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I am removing a laminate tile floor. There looks to be 2 layers of 3/4" Plywood as the sub-floor. Do I remove 1 layer of Plywood and install 1/2" concrete board or leave the plywood and install 1/4" concrete board on top of the plywood before installing the porcelain tile floor? My concern is that if I leave the existing sub-floor material I am going to have a ½” rise in the floor from one room to another.

  • This isn't easy to answer. You can probably get rid of one layer and go with cement board but the extra plywood might be needed to provide a solid foundation given joist spacing, load bearing poles in your house and so on. – DMoore Nov 16 '14 at 17:05
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wirelath nailed over the plywood(overlapping the lath 2",use paper backed lath to avoid moisture of setting/grout materials)nail or staple(pneumatic,not a hand staple)in a 8"x8" grid.wire acts as a trampoline,the thinset gets into the mesh but won't twist when the plywood deflects.normal thin-set is fine in the application(unless a modified is needed for the tile).

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Although cement backer board is an ideal substrate for tile, you could bond directly to the existing plywood if it is clean, flat and strong (little or no flex); this is acceptable for areas that see only incidental moisture. There are polymer fortified thin-set mortars specifically designed for direct application to sound plywood flooring that does not exceed maximum deflection specs. I have had very good results, proper application is key. Check it out: fortified thin-set mortar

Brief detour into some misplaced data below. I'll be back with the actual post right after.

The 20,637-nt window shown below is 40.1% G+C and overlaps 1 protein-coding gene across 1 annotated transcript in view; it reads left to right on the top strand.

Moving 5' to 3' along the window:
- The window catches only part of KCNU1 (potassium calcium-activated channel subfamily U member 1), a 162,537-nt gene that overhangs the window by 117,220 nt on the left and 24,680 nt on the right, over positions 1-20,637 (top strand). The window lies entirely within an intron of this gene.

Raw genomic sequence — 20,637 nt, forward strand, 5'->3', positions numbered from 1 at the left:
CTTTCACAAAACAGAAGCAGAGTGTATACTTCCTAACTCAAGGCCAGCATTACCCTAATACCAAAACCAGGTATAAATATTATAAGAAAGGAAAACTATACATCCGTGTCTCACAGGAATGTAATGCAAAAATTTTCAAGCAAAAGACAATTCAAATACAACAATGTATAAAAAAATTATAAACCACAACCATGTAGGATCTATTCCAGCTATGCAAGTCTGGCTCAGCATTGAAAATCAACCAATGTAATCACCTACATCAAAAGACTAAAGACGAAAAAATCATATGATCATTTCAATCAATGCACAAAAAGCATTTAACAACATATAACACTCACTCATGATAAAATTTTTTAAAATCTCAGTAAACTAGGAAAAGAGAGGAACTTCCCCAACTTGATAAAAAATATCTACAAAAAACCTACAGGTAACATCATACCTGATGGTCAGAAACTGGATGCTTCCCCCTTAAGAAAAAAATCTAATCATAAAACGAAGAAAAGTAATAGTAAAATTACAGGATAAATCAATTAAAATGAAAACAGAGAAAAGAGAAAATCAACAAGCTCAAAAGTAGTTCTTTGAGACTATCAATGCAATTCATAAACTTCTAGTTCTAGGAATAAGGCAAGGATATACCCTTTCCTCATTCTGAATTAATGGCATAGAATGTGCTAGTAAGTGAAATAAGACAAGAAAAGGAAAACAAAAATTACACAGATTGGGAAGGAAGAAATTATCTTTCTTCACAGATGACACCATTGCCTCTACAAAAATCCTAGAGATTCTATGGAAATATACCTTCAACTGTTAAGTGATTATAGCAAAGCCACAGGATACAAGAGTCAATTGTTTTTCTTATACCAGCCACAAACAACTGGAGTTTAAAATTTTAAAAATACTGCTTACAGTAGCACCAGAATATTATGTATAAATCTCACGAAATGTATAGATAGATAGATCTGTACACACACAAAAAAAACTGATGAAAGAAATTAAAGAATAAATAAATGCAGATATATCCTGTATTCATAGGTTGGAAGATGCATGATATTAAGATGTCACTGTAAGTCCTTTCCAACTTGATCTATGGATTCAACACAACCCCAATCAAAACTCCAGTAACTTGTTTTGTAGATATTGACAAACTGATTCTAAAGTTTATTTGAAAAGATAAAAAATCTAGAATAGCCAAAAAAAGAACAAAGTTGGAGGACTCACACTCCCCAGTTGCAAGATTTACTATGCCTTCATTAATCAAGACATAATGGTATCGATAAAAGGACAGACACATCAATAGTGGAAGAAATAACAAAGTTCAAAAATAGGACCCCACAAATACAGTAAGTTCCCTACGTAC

1/4" cement backer will conform to irregularities in the floor (high/low spots), so if the existing plywood is not smooth and flat I would probably remove the top plywood layer and use 1/2" backer board to give the smoothest flattest surface.

  • I would never do this. Ever. – DMoore Nov 16 '14 at 17:03
  • @DMoore, what would you never do, install tile yourself? Install it per manufacturers directions directly to plywood? Install it on 1/2" cementitious backer board? Successful tile installation depends on numerous factors and requires proper application techniques. I have personally installed tile directly to clean sound plywood with great success, 15 years later it still looks brand new. As stated, maximum substrate deflection must not be exceeded. – Jimmy Fix-it Nov 16 '14 at 17:22
  • Install tile on plywood. You don't know how many homes I have bought with tile on plywood. I can count the number of said tile that wasn't cracked (grout or tile) on zero fingers. – DMoore Nov 17 '14 at 6:59

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